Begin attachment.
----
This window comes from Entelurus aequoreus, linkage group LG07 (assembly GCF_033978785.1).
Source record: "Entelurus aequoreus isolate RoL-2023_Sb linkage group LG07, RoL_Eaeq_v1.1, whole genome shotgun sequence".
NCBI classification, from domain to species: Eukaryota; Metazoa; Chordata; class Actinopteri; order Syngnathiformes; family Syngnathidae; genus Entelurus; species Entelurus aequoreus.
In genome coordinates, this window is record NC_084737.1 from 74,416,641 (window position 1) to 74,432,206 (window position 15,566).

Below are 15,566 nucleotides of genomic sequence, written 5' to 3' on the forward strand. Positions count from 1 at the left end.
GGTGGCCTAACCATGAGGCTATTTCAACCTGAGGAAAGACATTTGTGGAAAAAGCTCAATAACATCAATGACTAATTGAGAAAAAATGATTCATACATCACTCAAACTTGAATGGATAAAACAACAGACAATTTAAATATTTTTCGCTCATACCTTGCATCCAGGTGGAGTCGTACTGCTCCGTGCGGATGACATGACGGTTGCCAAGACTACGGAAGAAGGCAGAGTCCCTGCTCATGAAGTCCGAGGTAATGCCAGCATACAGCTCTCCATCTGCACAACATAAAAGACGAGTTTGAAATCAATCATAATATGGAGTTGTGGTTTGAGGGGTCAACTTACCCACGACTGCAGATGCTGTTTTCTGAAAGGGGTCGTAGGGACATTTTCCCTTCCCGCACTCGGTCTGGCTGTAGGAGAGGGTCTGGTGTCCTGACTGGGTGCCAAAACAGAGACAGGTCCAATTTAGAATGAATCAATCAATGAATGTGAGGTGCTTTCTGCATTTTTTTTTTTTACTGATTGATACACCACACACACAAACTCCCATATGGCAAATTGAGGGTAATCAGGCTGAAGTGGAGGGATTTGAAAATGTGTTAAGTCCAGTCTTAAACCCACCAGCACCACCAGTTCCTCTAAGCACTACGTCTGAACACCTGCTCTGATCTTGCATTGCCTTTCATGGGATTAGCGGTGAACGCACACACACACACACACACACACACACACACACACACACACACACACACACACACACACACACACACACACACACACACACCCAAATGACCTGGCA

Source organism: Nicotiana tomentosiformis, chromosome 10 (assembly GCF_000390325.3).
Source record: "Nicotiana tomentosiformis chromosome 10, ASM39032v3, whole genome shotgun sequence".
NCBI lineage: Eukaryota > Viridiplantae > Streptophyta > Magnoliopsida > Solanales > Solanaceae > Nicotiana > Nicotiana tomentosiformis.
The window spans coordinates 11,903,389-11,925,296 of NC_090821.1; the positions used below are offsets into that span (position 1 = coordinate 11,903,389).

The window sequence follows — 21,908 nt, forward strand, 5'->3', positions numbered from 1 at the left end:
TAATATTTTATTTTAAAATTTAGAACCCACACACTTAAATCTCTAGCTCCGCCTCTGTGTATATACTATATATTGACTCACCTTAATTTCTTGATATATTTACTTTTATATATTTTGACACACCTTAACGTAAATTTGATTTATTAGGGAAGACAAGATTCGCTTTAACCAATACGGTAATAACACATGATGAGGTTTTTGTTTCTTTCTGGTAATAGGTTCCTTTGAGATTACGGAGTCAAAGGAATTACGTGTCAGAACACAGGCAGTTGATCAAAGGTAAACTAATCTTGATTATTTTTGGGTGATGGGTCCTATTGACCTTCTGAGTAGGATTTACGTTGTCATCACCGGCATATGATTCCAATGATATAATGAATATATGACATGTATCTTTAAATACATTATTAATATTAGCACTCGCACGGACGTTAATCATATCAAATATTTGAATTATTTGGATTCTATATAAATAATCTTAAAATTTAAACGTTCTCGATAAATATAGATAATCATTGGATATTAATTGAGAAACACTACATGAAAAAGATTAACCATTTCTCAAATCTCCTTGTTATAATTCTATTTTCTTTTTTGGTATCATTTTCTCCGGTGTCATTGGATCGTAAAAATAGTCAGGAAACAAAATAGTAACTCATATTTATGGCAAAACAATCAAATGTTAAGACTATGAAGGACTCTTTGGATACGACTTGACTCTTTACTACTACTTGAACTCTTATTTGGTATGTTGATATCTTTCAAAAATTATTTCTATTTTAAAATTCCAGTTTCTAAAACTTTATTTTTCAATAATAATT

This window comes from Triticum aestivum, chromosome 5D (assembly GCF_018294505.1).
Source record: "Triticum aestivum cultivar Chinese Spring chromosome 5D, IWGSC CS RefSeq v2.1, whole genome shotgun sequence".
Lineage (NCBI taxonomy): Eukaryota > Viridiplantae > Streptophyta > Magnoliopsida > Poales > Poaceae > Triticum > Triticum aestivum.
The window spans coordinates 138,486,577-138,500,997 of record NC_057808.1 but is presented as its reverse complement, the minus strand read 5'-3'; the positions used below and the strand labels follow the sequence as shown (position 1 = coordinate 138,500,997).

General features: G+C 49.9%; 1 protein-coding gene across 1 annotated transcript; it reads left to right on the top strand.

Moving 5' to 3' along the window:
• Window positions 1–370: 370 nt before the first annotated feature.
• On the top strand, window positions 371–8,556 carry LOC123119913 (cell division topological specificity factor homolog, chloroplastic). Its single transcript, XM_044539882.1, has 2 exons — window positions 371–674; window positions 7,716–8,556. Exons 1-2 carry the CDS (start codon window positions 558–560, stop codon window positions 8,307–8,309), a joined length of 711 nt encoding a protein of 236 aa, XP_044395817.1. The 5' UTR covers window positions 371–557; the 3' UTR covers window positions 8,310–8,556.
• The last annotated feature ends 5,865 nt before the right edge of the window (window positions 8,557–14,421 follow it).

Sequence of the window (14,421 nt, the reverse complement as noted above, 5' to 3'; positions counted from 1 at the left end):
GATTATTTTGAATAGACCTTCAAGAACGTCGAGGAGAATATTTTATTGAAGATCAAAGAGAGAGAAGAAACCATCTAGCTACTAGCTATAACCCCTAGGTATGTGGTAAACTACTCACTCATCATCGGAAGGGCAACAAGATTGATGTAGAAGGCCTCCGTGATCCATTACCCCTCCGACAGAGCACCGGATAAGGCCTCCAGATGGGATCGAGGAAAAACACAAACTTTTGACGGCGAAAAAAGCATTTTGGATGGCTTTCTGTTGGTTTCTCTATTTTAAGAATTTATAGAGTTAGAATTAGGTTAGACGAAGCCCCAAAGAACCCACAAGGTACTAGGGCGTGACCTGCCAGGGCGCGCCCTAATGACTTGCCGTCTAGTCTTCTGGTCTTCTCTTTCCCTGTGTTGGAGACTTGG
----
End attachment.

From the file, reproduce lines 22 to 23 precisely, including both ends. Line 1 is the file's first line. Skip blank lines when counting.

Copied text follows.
Sequence of the window (14,421 nt, the reverse complement as noted above, 5' to 3'; positions counted from 1 at the left end):
GATTATTTTGAATAGACCTTCAAGAACGTCGAGGAGAATATTTTATTGAAGATCAAAGAGAGAGAAGAAACCATCTAGCTACTAGCTATAACCCCTAGGTATGTGGTAAACTACTCACTCATCATCGGAAGGGCAACAAGATTGATGTAGAAGGCCTCCGTGATCCATTACCCCTCCGACAGAGCACCGGATAAGGCCTCCAGATGGGATCGAGGAAAAACACAAACTTTTGACGGCGAAAAAAGCATTTTGGATGGCTTTCTGTTGGTTTCTCTATTTTAAGAATTTATAGAGTTAGAATTAGGTTAGACGAAGCCCCAAAGAACCCACAAGGTACTAGGGCGTGACCTGCCAGGGCGCGCCCTAATGACTTGCCGTCTAGTCTTCTGGTCTTCTCTTTCCCTGTGTTGGAGACTTGG